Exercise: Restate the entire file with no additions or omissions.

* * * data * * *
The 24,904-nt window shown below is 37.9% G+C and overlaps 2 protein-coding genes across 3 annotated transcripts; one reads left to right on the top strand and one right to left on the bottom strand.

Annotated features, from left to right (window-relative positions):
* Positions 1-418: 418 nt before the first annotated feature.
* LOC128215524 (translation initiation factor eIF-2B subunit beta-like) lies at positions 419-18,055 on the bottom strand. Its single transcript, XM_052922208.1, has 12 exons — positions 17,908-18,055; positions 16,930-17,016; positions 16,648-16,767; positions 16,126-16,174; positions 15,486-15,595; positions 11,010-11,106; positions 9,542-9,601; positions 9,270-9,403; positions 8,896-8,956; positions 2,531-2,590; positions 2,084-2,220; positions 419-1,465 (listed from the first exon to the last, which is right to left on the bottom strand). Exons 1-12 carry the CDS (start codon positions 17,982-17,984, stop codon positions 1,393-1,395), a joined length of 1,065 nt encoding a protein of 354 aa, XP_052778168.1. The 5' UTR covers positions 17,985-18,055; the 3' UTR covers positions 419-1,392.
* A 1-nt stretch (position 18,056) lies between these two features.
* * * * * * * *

The 24,904-nt window shown below is 37.9% G+C and overlaps 2 protein-coding genes across 3 annotated transcripts; one reads left to right on the top strand and one right to left on the bottom strand.

Annotated features, from left to right (window-relative positions):
* Positions 1-418: 418 nt before the first annotated feature.
* LOC128215524 (translation initiation factor eIF-2B subunit beta-like) lies at positions 419-18,055 on the bottom strand. Its single transcript, XM_052922208.1, has 12 exons — positions 17,908-18,055; positions 16,930-17,016; positions 16,648-16,767; positions 16,126-16,174; positions 15,486-15,595; positions 11,010-11,106; positions 9,542-9,601; positions 9,270-9,403; positions 8,896-8,956; positions 2,531-2,590; positions 2,084-2,220; positions 419-1,465 (listed from the first exon to the last, which is right to left on the bottom strand). Exons 1-12 carry the CDS (start codon positions 17,982-17,984, stop codon positions 1,393-1,395), a joined length of 1,065 nt encoding a protein of 354 aa, XP_052778168.1. The 5' UTR covers positions 17,985-18,055; the 3' UTR covers positions 419-1,392.
* A 1-nt stretch (position 18,056) lies between these two features.